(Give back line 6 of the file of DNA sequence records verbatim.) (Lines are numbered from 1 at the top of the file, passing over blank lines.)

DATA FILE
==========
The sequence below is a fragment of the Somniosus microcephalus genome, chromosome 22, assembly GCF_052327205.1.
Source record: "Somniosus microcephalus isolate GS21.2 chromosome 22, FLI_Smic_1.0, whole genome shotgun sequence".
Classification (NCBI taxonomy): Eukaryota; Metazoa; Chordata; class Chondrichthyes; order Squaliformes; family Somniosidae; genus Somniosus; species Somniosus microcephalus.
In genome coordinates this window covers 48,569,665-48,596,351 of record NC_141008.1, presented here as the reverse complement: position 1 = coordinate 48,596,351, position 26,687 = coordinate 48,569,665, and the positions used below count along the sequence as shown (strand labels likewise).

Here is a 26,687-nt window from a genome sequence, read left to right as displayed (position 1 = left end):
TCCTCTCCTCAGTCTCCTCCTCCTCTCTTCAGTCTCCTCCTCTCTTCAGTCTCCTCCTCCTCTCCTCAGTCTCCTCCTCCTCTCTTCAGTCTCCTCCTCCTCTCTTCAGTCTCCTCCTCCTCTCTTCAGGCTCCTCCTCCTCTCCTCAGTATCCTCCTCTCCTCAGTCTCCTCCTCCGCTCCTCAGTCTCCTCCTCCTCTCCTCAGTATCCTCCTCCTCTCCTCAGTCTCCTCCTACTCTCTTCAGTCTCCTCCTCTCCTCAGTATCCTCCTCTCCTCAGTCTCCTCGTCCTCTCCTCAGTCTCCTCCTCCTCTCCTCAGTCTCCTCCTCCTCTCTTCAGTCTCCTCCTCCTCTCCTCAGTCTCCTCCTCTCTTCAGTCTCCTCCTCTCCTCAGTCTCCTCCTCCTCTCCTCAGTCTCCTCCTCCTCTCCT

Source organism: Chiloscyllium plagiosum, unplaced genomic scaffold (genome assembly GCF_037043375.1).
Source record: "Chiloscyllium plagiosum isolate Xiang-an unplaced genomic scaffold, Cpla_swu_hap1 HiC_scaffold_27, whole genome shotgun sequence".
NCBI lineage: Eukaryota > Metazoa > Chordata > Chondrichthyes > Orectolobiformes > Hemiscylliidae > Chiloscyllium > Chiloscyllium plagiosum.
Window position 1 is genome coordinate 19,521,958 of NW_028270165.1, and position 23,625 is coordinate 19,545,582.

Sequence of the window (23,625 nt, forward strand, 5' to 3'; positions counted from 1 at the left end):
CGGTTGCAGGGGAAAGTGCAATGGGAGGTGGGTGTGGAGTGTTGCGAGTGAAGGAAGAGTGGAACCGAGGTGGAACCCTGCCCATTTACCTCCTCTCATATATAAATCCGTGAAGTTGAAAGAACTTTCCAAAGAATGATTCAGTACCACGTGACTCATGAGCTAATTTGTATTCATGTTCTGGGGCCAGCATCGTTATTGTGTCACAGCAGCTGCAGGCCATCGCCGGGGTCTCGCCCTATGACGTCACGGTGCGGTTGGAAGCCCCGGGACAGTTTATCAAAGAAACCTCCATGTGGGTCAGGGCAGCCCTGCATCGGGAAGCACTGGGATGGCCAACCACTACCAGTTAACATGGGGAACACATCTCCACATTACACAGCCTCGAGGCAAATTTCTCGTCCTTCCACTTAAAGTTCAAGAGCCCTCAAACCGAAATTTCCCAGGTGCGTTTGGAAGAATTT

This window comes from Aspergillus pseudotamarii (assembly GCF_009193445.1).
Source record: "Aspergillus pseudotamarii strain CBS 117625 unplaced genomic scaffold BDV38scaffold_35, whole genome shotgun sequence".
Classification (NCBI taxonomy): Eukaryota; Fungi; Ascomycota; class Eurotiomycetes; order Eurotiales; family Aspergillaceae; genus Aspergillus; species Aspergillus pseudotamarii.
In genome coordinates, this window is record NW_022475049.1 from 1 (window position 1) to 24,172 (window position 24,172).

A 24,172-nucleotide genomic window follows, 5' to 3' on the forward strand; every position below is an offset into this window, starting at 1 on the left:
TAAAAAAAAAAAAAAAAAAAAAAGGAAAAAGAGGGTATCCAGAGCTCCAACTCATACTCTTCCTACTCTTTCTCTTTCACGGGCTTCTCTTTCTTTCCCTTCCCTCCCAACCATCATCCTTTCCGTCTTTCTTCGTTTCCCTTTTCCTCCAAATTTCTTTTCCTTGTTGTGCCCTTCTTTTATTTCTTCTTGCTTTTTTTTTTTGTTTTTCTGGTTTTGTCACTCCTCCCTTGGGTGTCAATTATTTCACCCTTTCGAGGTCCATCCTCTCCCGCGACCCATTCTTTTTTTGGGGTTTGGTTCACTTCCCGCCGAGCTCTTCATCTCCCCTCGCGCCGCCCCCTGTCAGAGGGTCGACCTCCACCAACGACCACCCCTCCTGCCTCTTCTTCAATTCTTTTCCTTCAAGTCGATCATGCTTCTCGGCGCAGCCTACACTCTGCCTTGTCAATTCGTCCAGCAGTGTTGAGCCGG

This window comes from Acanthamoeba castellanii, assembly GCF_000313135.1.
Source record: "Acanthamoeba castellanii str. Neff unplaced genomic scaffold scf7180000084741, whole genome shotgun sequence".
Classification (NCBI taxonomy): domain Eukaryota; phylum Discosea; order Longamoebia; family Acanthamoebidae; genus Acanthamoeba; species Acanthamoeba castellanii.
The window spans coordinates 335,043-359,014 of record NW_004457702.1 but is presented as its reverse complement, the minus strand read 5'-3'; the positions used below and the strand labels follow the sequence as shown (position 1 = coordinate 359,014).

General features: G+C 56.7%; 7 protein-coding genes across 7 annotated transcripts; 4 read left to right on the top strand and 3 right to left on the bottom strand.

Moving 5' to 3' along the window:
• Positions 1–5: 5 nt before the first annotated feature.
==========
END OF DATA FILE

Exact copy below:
TCCTCTCCTCAGTCTCCTCCTCCTCTCTTCAGTCTCCTCCTCTCTTCAGTCTCCTCCTCCTCTCCTCAGTCTCCTCCTCCTCTCTTCAGTCTCCTCCTCCTCTCTTCAGTCTCCTCCTCCTCTCTTCAGGCTCCTCCTCCTCTCCTCAGTATCCTCCTCTCCTCAGTCTCCTCCTCCGCTCCTCAGTCTCCTCCTCCTCTCCTCAGTATCCTCCTCCTCTCCTCAGTCTCCTCCTACTCTCTTCAGTCTCCTCCTCTCCTCAGTATCCTCCTCTCCTCAGTCTCCTCGTCCTCTCCTCAGTCTCCTCCTCCTCTCCTCAGTCTCCTCCTCCTCTCTTCAGTCTCCTCCTCCTCTCCTCAGTCTCCTCCTCTCTTCAGTCTCCTCCTCTCCTCAGTCTCCTCCTCCTCTCCTCAGTCTCCTCCTCCTCTCCT